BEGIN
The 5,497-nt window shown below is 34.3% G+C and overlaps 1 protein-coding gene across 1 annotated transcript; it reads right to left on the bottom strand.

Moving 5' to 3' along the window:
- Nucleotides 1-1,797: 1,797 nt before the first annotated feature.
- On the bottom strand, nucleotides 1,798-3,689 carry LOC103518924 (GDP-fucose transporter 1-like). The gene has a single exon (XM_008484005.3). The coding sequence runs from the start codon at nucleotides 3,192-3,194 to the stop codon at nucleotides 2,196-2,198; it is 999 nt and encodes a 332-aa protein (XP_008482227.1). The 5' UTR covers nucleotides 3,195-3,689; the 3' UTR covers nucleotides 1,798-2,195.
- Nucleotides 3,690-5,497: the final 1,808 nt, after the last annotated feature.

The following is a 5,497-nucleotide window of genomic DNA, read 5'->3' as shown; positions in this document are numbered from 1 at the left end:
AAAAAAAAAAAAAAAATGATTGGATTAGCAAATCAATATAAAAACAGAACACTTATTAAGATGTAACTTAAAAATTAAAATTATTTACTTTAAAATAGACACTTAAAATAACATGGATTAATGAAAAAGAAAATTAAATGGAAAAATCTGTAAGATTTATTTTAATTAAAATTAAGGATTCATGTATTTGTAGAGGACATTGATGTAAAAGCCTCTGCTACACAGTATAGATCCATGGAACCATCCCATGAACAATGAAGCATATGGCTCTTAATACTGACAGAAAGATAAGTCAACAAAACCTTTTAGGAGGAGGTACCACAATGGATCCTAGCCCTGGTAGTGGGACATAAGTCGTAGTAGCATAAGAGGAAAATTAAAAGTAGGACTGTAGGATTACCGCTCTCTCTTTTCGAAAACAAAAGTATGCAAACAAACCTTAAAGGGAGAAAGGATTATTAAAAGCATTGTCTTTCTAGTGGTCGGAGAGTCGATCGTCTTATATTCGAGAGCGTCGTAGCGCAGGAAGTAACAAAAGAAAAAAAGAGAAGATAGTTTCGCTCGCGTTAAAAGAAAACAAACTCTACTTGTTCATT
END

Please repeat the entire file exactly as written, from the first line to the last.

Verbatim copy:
The 5,497-nt window shown below is 34.3% G+C and overlaps 1 protein-coding gene across 1 annotated transcript; it reads right to left on the bottom strand.

Moving 5' to 3' along the window:
- Nucleotides 1-1,797: 1,797 nt before the first annotated feature.
- On the bottom strand, nucleotides 1,798-3,689 carry LOC103518924 (GDP-fucose transporter 1-like). The gene has a single exon (XM_008484005.3). The coding sequence runs from the start codon at nucleotides 3,192-3,194 to the stop codon at nucleotides 2,196-2,198; it is 999 nt and encodes a 332-aa protein (XP_008482227.1). The 5' UTR covers nucleotides 3,195-3,689; the 3' UTR covers nucleotides 1,798-2,195.
- Nucleotides 3,690-5,497: the final 1,808 nt, after the last annotated feature.

The following is a 5,497-nucleotide window of genomic DNA, read 5'->3' as shown; positions in this document are numbered from 1 at the left end:
AAAAAAAAAAAAAAAATGATTGGATTAGCAAATCAATATAAAAACAGAACACTTATTAAGATGTAACTTAAAAATTAAAATTATTTACTTTAAAATAGACACTTAAAATAACATGGATTAATGAAAAAGAAAATTAAATGGAAAAATCTGTAAGATTTATTTTAATTAAAATTAAGGATTCATGTATTTGTAGAGGACATTGATGTAAAAGCCTCTGCTACACAGTATAGATCCATGGAACCATCCCATGAACAATGAAGCATATGGCTCTTAATACTGACAGAAAGATAAGTCAACAAAACCTTTTAGGAGGAGGTACCACAATGGATCCTAGCCCTGGTAGTGGGACATAAGTCGTAGTAGCATAAGAGGAAAATTAAAAGTAGGACTGTAGGATTACCGCTCTCTCTTTTCGAAAACAAAAGTATGCAAACAAACCTTAAAGGGAGAAAGGATTATTAAAAGCATTGTCTTTCTAGTGGTCGGAGAGTCGATCGTCTTATATTCGAGAGCGTCGTAGCGCAGGAAGTAACAAAAGAAAAAAAGAGAAGATAGTTTCGCTCGCGTTAAAAGAAAACAAACTCTACTTGTTCATT